Saudi Arabia’s industrial sector is expected to dominate the employment market in 2023, driven by the creation of new jobs through mega-projects such as Neom and a rise in the number of organisations setting up operations in the kingdom, according to a new report by recruitment specialist Hays.
Hiring activity is highest in manufacturing and logistics, while mid-to-senior level Saudi and expatriate professionals willing to switch jobs are being offered salary increases of between 20 per cent and 30 per cent, Hays said in its Middle East Inside Story Report on Monday.
“The prioritisation of Saudisation means organisations continue to seek and secure the best local talent,” said Mark Paul, team manager at Hays Middle East.
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“At present, some highly technical roles still require expertise from outside of the kingdom, so expats are targeted to support the upskilling and development of local workforces.
“These factors, combined with the more level playing-field in remuneration and benefits across the GCC region, have resulted in steadily increasing salaries. At present, organisations in the industrial sector are inclined to offer an increase of 20 per cent to 30 per cent on existing salaries.”
Saudi Arabia, the Arab world’s largest economy, recorded a 14 per cent increase in new jobs in the three months to September 30, recruitment consultancy Cooper Fitch said in October.
Over the past four years, Saudi Arabia has created tens of thousands of new jobs as part of its plan to develop $1 trillion worth of new projects to meet its Vision 2030 plan of diversifying the economy away from hydrocarbons, according to the General Authority for Statistics.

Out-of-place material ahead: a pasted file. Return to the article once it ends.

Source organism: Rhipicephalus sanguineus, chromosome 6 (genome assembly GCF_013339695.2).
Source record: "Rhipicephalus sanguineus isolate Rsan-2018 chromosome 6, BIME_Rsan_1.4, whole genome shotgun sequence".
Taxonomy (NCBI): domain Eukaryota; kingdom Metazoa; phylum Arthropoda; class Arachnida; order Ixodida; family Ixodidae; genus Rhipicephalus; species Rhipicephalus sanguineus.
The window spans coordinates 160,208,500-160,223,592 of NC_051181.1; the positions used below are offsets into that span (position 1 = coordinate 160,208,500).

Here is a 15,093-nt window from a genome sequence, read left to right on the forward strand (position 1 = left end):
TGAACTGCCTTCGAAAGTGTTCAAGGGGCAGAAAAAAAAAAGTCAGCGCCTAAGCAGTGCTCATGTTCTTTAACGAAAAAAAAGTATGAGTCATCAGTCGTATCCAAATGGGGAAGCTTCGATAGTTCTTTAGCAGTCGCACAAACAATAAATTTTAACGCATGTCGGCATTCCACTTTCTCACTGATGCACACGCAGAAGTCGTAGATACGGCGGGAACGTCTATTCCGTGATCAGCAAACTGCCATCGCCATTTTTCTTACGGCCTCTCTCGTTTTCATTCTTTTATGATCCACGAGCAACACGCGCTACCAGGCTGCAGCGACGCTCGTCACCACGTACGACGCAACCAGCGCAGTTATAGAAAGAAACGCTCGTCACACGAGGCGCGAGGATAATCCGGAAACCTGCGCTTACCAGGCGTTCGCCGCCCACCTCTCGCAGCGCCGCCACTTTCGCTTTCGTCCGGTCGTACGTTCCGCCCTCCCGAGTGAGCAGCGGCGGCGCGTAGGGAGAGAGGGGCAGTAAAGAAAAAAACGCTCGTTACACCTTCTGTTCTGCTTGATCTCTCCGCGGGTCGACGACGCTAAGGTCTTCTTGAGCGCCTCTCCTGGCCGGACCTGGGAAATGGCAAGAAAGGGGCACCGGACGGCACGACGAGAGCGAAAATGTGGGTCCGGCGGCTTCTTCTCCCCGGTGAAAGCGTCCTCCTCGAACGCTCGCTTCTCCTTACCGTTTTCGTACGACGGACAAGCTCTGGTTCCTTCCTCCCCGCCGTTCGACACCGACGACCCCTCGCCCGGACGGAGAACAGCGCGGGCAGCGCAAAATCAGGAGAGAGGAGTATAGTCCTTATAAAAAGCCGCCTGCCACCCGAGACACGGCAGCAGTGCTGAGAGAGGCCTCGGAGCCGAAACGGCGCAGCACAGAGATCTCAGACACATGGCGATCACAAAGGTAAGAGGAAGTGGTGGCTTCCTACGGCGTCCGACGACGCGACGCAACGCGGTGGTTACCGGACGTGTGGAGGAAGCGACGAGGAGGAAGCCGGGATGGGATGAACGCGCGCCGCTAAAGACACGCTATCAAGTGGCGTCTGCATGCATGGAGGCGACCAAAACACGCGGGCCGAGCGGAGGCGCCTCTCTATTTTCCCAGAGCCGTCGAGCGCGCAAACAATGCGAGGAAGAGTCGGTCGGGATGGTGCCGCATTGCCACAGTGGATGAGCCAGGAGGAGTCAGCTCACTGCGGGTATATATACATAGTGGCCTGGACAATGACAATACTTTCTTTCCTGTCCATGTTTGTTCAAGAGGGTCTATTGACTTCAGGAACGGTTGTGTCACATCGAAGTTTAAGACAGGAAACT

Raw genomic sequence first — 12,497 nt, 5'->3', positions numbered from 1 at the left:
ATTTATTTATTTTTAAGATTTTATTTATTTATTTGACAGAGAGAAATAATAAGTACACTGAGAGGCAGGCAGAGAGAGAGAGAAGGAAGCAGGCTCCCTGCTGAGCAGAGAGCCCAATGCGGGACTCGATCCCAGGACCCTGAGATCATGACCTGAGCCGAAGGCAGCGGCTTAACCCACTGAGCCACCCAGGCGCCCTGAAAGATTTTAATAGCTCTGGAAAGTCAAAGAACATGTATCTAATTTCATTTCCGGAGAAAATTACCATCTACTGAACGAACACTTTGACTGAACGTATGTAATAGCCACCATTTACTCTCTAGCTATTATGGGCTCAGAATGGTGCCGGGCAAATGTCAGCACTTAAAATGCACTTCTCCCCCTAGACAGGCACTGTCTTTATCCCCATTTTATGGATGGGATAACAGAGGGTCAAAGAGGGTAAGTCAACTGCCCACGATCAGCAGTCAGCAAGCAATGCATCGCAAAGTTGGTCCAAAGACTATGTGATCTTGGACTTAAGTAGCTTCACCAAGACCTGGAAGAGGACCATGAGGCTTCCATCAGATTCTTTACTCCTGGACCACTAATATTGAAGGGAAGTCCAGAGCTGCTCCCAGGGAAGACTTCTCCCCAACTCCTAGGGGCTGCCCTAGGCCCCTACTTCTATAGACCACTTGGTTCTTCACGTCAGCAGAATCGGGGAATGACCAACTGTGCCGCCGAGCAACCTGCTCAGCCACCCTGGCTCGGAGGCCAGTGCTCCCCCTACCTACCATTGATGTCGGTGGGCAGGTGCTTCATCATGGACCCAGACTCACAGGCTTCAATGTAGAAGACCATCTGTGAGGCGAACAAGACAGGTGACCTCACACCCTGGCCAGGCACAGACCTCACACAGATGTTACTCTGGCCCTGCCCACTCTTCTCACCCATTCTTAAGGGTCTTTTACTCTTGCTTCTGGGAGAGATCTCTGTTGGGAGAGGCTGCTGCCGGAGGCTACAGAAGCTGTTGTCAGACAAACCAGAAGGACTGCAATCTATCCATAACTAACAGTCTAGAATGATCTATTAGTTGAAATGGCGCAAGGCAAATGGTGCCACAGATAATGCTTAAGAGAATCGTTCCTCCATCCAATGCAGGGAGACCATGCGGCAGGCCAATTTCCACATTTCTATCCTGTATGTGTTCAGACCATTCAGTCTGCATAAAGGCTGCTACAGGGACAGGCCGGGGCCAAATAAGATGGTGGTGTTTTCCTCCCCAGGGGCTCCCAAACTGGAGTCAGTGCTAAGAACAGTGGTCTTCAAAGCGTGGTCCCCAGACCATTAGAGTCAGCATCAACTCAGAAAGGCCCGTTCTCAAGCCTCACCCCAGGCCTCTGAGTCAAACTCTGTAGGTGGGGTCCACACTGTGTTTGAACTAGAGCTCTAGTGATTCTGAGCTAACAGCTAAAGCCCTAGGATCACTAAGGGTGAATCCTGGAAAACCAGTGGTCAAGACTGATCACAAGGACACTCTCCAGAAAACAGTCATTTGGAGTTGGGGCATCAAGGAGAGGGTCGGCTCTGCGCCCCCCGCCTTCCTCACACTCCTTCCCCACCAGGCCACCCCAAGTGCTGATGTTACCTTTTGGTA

These include Neom, a $500 billion futuristic city that features a nature reserve, coral reefs and heritage sites in the Red Sea, and Qiddiya, a huge entertainment and sports project. Red Sea Global is also building a mega-tourism project on Saudi Arabia’s west coast.
Watch: Saudi Arabia's Neom reimagines Manhattan as a vertical city
“As the National Industrial Development and Logistics Programme (NIDLP) continues to drive the quota of Saudisation for specific roles and professions, demand for Saudi national talent at the mid-to-senior level is increasing even further,” Hays said in the report.
However, with the increase in government mega projects, talent from around the world is also required to get projects off the ground, it said.
Meanwhile, jobseekers in Saudi Arabia are also looking for more challenging and interesting roles with a greater sense of purpose, Hays said.
“The giga-projects are attractive to experts eager to work on a once-in-a-lifetime chance to be part of a project that has never been done before,” it said.
“However, SMEs can offer more autonomy, responsibility and greater exposure, giving a candidate confidence that they can make a difference and get recognition for it.”
Professionals are also focused on personal development as a vital part of their career journey, particularly young people who are eager to upskill, increase industry knowledge and obtain new qualifications and certifications.
“The NIDLP's aim of unlocking the potential held within the kingdom, opening the gates to a global logistics hub and industrial powerhouse, needs local expertise for long-term sustainability,” said Aaron Fletcher, Hays’ senior business manager and Saudi Arabia recruitment team lead.
“Organisations need to consider that the key to retaining the best rising talent across a wide and competitive landscape is by continually investing in their development — and giving professionals the opportunity to flourish.”